Sanders’ Inequality Tax Trap

Senator Bernie Sanders has a new tax plan to tackle income inequality. Specifically, it requires increasing the top marginal corporate tax rate on companies by anywhere between half a percentage point to 5 percentage points, depending upon the ratio of CEO pay to median worker wages within that company. The tax hike would apply to all companies with annual revenues of more than $100 million. Even privately held corporations would have to disclose the pay gap information. Here’s why this plan could exacerbate income inequality.

The first problem with the proposal is that it calls for a hike in the corporate tax rate rather than a direct increase in personal income taxes on executives. The simple reasoning is that companies that pay their CEOs much more than the typical worker need to be penalized, as the typical workers’ wages compare unfavorably with those of top executives. But who would a higher corporate tax rate actually punish? While people often assume that higher corporate rates directly hurt CEOS and executives, academic research on this topic is mixed. The extent of the burden on workers varies across studies, but nearly all studies show that higher corporate taxes do adversely affect workers. A 2017 study for Germany finds that, on average, 51 percent of the corporate tax burden is passed onto workers. How does the burden of corporate taxes get passed to workers? As companies face higher tax rates, they are less likely to invest in physical capital, which leads to lower worker productivity and lower worker wages. Of course, some share of the tax burden is likely to be borne by consumers and shareholders as well, in the form of higher prices and lower returns on stocks. In its recent report on the distributional effects of Trump’s tax reform bill of 2017 (the Tax Cuts and Jobs Act), the Joint Committee on Taxation assumes that workers bear 25 percent of the corporate tax burden, while capital bears 75 percent. Given the preponderance of evidence that there is in fact a burden on workers, this should give policymakers pause when proposing such penalties on companies. A policy that results in lower wages for average workers, and lower levels of physical capital investment, is likely to further exacerbate inequality, in direct contrast to the intended aim of the policy.

The proposal is also unlikely to raise much revenue. While the Sander’s team estimates that the proposal will raise about $150 billion over 10 years, this seems unrealistic because there is almost never a simple relationship between corporate tax rates and revenues due to taxpayer responses. In 2017, when the US had the highest federal corporate tax rate in the OECD at 35 percent, corporate tax revenue was $297 billion, or about 9 percent of total federal revenue.  In 2018, when the corporate tax rate for all corporations dropped to 21 percent, there was a total of $205 in corporate revenue. Sanders’ proposal does not change the rate for all companies, and even for the same company, the tax base could go down if there was, in fact, a response to the tax penalty. Behavioral responses to corporate tax changes matter for revenue estimates. Questions arise as to how CEO compensation will be measured—will it include awarded stock options and grants or only cash income and realized options? If it includes only realized options, will CEOs income-shift realizations into future years (as my research shows) so that current income is lower to avoid paying the tax? What about workers—can companies reduce benefits while boosting wages so that on net workers are no better off, but companies can avoid the tax? Or hire contractors instead of wage workers?  There are lots of ways corporate income can be manipulated in order to minimize tax penalties, which could result in lower revenues than estimated. At the very least, such responses should factor into calculations of the projected revenue.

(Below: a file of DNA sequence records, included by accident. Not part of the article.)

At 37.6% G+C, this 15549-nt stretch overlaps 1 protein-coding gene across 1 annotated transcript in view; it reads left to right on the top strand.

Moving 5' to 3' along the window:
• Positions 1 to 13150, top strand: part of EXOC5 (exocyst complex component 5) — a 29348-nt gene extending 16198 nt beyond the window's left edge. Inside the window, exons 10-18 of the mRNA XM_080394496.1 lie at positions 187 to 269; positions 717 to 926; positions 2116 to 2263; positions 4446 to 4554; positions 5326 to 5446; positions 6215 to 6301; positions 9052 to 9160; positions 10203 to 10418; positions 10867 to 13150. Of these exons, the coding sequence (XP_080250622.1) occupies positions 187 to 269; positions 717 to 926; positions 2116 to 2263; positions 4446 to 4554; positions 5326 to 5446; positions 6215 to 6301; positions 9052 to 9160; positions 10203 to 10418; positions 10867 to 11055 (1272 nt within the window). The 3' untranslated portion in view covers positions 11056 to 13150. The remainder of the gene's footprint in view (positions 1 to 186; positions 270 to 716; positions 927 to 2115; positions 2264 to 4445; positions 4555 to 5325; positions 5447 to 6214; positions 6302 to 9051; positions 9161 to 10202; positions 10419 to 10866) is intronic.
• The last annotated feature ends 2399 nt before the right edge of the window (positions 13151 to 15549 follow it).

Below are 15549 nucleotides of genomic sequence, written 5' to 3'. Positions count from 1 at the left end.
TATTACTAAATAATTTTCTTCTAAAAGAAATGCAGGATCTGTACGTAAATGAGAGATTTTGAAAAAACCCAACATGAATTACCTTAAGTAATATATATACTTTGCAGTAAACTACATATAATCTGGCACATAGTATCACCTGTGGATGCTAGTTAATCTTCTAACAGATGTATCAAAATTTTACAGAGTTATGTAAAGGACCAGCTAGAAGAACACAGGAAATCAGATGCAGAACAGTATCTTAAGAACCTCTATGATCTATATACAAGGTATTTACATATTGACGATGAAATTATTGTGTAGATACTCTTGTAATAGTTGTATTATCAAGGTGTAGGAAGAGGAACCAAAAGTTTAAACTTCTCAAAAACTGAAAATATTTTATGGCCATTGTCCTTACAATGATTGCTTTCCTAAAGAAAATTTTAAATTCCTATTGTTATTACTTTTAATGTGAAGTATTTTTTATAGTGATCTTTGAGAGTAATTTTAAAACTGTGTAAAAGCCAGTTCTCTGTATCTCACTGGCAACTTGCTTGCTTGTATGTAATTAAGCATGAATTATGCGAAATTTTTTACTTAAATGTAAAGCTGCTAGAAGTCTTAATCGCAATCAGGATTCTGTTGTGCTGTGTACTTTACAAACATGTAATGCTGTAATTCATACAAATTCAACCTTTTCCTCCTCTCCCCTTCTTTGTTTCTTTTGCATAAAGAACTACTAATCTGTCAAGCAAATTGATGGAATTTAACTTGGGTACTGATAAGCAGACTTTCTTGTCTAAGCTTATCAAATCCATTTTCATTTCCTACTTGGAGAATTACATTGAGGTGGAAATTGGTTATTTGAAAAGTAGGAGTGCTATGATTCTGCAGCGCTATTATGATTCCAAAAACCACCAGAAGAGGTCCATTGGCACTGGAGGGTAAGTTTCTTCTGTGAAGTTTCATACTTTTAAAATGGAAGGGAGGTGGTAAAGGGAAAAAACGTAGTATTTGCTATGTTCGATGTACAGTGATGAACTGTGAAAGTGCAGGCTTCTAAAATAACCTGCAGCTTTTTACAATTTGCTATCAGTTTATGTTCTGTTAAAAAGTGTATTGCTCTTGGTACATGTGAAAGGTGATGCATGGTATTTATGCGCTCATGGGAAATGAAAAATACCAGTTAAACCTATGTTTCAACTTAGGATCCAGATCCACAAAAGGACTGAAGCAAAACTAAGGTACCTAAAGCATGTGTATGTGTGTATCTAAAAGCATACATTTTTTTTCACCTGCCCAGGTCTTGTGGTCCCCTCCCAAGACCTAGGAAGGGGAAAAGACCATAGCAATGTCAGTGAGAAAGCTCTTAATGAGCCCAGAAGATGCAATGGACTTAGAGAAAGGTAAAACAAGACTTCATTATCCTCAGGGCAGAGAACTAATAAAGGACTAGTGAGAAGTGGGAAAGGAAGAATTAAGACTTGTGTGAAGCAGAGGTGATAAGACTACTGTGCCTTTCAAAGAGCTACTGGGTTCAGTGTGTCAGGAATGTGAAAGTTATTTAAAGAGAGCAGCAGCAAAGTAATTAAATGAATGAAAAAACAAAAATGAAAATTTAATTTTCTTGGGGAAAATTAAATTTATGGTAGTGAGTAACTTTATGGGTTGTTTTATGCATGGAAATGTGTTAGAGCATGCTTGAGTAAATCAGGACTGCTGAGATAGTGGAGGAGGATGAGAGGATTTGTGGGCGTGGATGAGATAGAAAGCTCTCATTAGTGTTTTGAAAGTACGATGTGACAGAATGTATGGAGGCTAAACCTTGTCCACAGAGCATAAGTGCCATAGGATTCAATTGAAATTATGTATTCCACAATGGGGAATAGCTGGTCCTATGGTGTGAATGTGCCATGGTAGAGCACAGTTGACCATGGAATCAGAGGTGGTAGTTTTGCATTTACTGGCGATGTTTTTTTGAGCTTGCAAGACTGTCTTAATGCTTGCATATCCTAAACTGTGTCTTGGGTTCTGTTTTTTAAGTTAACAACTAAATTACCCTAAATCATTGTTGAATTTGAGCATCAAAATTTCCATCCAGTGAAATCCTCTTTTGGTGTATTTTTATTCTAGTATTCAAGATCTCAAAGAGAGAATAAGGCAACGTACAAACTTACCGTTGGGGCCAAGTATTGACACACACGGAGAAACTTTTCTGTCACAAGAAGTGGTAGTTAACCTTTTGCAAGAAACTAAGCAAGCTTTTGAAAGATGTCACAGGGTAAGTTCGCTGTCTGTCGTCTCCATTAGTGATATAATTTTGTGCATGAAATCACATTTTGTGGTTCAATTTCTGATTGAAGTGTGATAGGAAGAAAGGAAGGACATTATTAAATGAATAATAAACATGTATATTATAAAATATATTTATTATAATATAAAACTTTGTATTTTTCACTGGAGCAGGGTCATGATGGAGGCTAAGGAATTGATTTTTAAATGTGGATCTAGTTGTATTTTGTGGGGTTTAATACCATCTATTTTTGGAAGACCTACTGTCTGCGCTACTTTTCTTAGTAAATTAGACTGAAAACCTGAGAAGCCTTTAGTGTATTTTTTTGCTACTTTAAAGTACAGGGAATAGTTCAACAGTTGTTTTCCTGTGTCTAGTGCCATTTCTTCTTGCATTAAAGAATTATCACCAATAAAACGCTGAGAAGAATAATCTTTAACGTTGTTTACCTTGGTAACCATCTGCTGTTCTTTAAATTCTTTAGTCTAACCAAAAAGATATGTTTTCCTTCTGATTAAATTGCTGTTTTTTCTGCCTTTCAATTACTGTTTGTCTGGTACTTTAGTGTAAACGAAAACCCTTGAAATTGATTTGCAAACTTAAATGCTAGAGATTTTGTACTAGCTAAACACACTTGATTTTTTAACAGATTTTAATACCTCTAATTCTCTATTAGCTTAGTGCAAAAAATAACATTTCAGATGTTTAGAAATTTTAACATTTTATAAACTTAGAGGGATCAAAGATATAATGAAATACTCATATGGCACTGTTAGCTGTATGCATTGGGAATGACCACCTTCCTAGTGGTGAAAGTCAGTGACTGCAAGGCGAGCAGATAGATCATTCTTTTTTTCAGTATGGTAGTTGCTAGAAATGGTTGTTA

The proposal also does not directly address the issue of low wages. We know that poor economic outcomes and upward mobility are usually a combination of multiple factors, such as poor access to decent schools, poor social networks, unstable family structures, a lack of good jobs in close proximity to low-income neighborhoods combined with a lack of affordable and easy-to-access transportation methods, and more. The problem is not simply one of less cash, but also guaranteeing that better systems exist and work efficiently to address these concerns. For instance, a low-cost apprenticeship program that trains workers for better jobs may be more effective at addressing poverty and low wages than raising corporate tax rates, whose effects are less direct and less well-understood.

It makes sense to me that a proposal that is better targeted towards lifting people out of poverty has a higher likelihood of success than one that primarily aims to pull rich taxpayers down. And to be fair, like the Sanders’ proposal, many Democratic proposals  use the revenue collected to ease existing burdens on households, such as costs of childcare, healthcare, education, and others. The strategy appears to be to lift all boats, while sinking a few yachts. The concern is that sinking a few yachts could pull many workers into the undercurrent as well, thus minimizing the benefits of the other policies to help the poor.  An increase in inequality is likely to be an unintended consequence of these types of ideas.

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